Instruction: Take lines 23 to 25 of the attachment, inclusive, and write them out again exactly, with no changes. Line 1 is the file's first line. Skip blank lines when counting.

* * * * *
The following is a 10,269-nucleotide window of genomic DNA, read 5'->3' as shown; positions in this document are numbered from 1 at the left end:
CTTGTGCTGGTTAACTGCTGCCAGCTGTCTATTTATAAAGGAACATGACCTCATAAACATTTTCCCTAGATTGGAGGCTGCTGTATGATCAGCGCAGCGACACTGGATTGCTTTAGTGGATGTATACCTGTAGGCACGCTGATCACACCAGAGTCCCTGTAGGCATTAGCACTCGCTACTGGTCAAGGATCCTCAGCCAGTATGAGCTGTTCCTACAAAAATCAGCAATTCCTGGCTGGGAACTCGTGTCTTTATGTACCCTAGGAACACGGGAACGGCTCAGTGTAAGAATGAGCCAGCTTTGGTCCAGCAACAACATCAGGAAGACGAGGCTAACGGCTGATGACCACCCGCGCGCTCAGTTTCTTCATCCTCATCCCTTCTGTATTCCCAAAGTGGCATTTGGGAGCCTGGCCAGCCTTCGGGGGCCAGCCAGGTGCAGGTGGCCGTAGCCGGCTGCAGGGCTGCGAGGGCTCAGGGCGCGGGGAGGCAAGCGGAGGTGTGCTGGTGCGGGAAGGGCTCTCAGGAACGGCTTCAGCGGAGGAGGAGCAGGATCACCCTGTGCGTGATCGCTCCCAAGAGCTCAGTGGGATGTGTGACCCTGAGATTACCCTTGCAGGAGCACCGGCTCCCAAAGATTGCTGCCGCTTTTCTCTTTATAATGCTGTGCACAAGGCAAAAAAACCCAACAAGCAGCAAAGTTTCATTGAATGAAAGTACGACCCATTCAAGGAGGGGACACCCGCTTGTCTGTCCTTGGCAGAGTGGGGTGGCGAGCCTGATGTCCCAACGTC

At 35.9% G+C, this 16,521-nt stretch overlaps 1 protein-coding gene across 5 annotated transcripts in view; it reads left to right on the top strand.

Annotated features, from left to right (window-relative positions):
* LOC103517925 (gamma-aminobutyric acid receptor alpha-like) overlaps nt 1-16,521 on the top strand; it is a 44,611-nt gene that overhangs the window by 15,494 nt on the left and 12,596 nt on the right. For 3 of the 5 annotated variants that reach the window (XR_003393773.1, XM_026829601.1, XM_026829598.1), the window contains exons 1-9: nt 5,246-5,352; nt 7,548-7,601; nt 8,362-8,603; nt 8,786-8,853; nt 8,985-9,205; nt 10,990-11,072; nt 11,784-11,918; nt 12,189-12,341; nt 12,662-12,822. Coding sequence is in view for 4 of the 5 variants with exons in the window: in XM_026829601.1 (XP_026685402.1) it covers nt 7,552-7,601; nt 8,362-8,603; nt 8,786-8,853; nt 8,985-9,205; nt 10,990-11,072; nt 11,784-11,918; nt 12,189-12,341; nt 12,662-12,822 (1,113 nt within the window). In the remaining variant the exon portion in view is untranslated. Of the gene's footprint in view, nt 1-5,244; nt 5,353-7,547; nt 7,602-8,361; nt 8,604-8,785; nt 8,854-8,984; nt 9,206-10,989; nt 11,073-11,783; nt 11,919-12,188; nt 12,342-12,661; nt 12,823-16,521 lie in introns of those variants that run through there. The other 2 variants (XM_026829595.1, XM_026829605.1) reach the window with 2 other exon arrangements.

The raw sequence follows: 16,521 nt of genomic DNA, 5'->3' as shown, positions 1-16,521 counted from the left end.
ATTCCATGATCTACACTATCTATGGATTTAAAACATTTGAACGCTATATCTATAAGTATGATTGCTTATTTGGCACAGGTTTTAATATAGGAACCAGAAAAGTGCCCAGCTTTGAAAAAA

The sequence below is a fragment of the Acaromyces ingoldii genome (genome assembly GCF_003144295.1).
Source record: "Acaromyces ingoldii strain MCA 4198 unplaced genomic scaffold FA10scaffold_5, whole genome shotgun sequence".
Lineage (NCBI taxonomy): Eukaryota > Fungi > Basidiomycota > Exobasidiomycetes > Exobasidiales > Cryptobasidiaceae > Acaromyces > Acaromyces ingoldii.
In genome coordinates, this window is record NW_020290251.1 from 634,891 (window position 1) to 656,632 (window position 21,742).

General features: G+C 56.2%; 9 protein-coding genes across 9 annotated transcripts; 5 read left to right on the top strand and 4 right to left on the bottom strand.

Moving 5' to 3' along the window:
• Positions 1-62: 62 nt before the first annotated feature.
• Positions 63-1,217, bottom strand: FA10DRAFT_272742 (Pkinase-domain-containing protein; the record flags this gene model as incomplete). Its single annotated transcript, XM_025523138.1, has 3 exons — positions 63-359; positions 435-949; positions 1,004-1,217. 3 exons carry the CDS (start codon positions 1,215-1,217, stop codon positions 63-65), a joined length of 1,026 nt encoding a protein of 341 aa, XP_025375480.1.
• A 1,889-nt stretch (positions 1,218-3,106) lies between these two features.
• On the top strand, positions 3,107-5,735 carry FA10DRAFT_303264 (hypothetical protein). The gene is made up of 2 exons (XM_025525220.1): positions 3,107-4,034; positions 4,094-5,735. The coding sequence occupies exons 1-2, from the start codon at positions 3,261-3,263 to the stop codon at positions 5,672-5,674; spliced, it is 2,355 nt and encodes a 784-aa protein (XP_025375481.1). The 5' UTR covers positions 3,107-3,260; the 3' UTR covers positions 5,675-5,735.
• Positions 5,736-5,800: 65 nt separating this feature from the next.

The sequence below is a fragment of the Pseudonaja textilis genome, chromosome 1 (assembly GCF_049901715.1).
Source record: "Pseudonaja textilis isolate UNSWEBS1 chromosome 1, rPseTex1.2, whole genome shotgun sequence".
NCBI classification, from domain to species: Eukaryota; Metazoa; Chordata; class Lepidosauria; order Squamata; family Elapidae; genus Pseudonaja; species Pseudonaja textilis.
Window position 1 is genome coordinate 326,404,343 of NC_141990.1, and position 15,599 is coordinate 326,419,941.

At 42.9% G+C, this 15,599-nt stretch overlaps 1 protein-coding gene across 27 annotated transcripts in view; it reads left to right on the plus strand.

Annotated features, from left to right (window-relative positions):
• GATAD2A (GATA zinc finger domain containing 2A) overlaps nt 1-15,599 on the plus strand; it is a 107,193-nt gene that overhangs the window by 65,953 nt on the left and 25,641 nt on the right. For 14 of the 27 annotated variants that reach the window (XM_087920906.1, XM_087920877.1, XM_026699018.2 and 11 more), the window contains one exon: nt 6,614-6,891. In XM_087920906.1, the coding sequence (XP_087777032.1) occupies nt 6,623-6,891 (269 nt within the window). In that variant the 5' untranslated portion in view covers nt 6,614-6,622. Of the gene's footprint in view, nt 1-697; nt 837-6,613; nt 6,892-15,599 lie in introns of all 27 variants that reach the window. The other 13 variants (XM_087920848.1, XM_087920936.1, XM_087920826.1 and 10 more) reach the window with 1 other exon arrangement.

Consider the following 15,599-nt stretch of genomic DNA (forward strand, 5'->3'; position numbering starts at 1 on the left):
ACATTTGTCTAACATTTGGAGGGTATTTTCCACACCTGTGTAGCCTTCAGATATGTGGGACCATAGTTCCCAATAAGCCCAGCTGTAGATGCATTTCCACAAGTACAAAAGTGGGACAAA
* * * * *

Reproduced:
At 42.9% G+C, this 15,599-nt stretch overlaps 1 protein-coding gene across 27 annotated transcripts in view; it reads left to right on the plus strand.

Annotated features, from left to right (window-relative positions):
• GATAD2A (GATA zinc finger domain containing 2A) overlaps nt 1-15,599 on the plus strand; it is a 107,193-nt gene that overhangs the window by 65,953 nt on the left and 25,641 nt on the right. For 14 of the 27 annotated variants that reach the window (XM_087920906.1, XM_087920877.1, XM_026699018.2 and 11 more), the window contains one exon: nt 6,614-6,891. In XM_087920906.1, the coding sequence (XP_087777032.1) occupies nt 6,623-6,891 (269 nt within the window). In that variant the 5' untranslated portion in view covers nt 6,614-6,622. Of the gene's footprint in view, nt 1-697; nt 837-6,613; nt 6,892-15,599 lie in introns of all 27 variants that reach the window. The other 13 variants (XM_087920848.1, XM_087920936.1, XM_087920826.1 and 10 more) reach the window with 1 other exon arrangement.